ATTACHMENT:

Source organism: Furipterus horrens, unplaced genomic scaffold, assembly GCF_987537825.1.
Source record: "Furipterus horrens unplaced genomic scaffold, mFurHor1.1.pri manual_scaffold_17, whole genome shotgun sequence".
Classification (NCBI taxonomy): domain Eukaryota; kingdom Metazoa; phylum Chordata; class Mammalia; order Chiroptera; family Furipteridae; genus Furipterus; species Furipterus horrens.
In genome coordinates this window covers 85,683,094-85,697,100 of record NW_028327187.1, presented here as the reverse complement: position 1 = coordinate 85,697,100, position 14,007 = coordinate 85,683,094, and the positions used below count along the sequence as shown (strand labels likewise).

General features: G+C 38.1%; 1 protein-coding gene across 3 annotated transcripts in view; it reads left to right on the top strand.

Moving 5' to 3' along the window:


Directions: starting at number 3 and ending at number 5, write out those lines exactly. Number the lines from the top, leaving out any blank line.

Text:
Classification (NCBI taxonomy): domain Eukaryota; kingdom Metazoa; phylum Chordata; class Mammalia; order Chiroptera; family Furipteridae; genus Furipterus; species Furipterus horrens.
In genome coordinates this window covers 85,683,094-85,697,100 of record NW_028327187.1, presented here as the reverse complement: position 1 = coordinate 85,697,100, position 14,007 = coordinate 85,683,094, and the positions used below count along the sequence as shown (strand labels likewise).

General features: G+C 38.1%; 1 protein-coding gene across 3 annotated transcripts in view; it reads left to right on the top strand.